It seems a dubious word choice for an even more dubious action: “Reconciliation”–a congressional measure by which one political party gets what they want (mostly) when the opposing party really, really, really doesn’t want that to happen. 

It’s a financial term, this reconciliation, as in reconciling a balance sheet, and it was invented for budget-related bills to help keep spending in line and the deficit under control. When Democrats threaten to use it for big social policy packages (like the health care reform bill), Republicans go ballistic. And vice versa.

The fact that budgetary reconciliation is often called a “maneuver” tells you that it doesn’t have much to do with, well, reconciliation. It’s a way for the party in power to avoid having their bill filibustered (only a simple majority needed for passage). And it’s classic inside-the-beltway politics: compromise carried out with a grudge.

In the midst of all the bipartisan posturing about health care reform and (so-called) reconciliation, CNN re-ran a 2008 report by Christiane Amanpour about the Rwandan genocide–specifically about the reconciliation that has taken place in recent years between many Hutus and Tutsis.

Iphigenia Mukantabana describes without drama or fanfare the slow process of forgiving the man who murdered her husband and five of her children. She regularly prepares and shares meals with this man, Jean-Bosco Bizimana, and she works side by side every day with his wife. Iphigenia quietly credits her Catholic faith with giving her the resources for these extraordinary gestures.

This Sunday, the lectionary readings draw our attention to the hard work (and sometimes palpable joy) of being reconciled to another. In Luke 15:1-3, 11b-32, Jesus tells his most beloved parable–the one about the prodigal son. Because it’s so beloved, so familiar, there’s a tendency, I think, in preaching and teaching it, to domesticate it–literally; to turn it into a heartwarming story of family togetherness (never mind that the elder son never really buys into a cozy scenario of brotherly love).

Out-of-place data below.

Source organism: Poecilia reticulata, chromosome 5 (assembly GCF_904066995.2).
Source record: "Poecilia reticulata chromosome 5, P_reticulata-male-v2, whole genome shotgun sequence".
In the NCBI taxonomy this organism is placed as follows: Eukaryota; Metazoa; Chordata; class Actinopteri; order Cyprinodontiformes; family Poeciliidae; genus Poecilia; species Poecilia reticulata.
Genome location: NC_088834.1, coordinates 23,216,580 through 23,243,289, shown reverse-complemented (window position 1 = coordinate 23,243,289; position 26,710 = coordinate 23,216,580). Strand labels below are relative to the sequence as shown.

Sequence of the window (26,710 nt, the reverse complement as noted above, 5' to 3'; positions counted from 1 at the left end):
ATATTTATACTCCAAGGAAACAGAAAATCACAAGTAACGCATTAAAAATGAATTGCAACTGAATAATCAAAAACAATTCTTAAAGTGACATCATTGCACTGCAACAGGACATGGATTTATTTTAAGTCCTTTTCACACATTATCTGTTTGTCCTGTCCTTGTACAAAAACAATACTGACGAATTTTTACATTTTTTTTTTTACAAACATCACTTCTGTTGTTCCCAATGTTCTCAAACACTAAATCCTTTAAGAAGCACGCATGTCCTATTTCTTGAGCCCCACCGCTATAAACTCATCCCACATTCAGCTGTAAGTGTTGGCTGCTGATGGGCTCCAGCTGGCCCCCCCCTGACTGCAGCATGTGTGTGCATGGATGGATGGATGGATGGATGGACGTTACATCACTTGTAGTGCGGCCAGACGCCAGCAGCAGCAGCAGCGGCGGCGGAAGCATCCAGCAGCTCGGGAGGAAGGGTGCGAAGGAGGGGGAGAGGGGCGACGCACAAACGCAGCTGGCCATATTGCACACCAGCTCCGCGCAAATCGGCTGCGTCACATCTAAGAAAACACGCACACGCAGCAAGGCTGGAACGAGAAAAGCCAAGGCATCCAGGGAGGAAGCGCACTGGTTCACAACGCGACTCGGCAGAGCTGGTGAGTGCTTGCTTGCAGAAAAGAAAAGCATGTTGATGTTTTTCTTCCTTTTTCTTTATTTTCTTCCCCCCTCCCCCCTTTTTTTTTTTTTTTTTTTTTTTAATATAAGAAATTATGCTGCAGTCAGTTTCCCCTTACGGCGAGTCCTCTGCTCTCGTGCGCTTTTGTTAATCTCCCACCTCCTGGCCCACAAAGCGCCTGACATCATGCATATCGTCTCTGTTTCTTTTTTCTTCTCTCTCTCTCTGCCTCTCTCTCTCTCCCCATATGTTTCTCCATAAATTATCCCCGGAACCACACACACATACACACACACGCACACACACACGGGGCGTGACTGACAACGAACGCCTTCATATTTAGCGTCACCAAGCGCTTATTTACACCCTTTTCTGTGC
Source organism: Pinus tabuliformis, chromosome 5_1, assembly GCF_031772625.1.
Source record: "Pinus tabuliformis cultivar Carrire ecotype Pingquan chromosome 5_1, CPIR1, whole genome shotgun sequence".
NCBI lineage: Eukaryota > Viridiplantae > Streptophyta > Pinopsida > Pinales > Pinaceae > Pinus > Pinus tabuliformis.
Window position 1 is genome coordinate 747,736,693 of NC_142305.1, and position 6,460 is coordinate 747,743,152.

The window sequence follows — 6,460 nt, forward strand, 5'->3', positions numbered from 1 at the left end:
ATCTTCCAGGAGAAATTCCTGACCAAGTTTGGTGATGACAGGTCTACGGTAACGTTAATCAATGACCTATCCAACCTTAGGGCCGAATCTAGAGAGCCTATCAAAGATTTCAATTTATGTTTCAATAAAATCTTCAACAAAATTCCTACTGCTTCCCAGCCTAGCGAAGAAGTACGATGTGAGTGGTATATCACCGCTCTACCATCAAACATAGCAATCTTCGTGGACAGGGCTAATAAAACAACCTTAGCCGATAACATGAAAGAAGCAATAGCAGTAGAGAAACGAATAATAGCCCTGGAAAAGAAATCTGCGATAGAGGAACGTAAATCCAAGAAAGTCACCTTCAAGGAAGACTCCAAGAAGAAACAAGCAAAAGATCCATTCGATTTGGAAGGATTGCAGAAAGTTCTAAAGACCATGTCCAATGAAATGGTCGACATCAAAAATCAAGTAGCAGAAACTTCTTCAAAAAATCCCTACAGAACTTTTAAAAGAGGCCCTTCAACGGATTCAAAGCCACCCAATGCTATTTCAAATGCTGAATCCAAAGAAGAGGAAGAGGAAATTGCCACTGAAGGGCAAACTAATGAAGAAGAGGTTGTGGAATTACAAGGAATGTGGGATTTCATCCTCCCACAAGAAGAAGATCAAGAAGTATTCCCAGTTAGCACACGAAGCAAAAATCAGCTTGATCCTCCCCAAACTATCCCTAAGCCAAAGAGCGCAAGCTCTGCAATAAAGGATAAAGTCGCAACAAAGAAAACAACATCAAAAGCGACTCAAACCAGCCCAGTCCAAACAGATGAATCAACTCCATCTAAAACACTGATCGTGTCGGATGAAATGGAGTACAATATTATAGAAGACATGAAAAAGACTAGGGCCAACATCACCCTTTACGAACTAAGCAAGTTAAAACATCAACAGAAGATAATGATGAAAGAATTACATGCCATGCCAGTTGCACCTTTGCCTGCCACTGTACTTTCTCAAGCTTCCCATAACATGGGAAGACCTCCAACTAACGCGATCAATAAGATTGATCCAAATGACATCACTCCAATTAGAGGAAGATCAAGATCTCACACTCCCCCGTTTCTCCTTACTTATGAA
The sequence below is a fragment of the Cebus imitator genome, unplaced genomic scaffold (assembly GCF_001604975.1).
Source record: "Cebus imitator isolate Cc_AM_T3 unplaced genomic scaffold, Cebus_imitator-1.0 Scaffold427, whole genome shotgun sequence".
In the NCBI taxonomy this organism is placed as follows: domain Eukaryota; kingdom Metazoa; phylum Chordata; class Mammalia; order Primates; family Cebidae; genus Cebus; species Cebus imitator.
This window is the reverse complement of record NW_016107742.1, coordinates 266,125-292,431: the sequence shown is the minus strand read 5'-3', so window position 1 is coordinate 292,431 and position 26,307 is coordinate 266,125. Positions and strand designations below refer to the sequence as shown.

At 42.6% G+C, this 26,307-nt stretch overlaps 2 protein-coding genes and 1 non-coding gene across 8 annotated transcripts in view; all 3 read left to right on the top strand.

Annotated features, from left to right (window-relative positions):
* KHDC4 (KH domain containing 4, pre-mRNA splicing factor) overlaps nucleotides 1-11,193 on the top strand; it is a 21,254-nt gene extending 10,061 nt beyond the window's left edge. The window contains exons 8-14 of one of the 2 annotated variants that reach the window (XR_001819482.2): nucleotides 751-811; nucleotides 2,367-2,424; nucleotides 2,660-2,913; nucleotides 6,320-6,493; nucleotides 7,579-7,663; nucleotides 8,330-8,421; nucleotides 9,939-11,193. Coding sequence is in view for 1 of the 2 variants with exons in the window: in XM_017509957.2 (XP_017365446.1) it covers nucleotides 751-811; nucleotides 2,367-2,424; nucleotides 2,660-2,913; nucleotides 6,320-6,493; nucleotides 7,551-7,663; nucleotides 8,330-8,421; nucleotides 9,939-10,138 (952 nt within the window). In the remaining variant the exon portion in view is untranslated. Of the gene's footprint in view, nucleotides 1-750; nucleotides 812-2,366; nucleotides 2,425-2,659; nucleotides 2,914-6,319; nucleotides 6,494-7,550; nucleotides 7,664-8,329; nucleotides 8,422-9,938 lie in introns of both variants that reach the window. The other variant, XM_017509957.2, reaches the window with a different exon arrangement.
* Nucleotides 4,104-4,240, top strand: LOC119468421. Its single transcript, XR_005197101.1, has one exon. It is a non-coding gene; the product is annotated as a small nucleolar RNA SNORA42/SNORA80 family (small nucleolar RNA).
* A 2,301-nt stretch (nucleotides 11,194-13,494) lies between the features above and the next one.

This approach to the text praises the wayward son’s return to the family fold in repentance and obedience. But there’s a smallness to such a reading, a failure to see that the reconciliation achieved in the story is a grand gift–grand because it is not merely rapprochement between an estranged father and son, and a gift because it’s the prodigality of the father, not the son, that makes genuine reconciliation possible.

It’s true that the son wastes his inheritance, his time, his talent, but it’s also true that the father “spends” his own love for the son in wasteful extravagance, undermining his reputation, his standing in the community, his authority as patriarch, landowner, and overseer. As Barbara Brown Taylor has noted, “This reconciliation will cost [the father] his honor—his greatness in others’ eyes—but that is a price he is willing to pay. The father runs like a girl to greet his son, before anyone can treat him like a hired hand.”

It’s a story that turns justice on its head, that upsets our (and the elder brother’s) sense of basic fairness. But like Iphigenia in Rwanda, the father settles the transgressor’s debt not by exacting revenge or meting out punishment but by setting a table. The forgiveness that is offered and received, the reconciliation that has begun (that will take time to complete), is not a private transaction between two people but a meal for the nourishment and healing of the whole community.

As Iphigenia has said about her journey of forgiveness and reconciliation: “It has not just helped me, it has helped all Rwandans because someone comes and accepts what he did and he asks for forgiveness from the whole community, from all Rwandans.”

Bureaucrats play at “reconciliation” for political gain. The prodigal father embraces the prodigal son and a community celebrates. A Hutu and a Tutsi dare to embrace and a nation learns to forgive.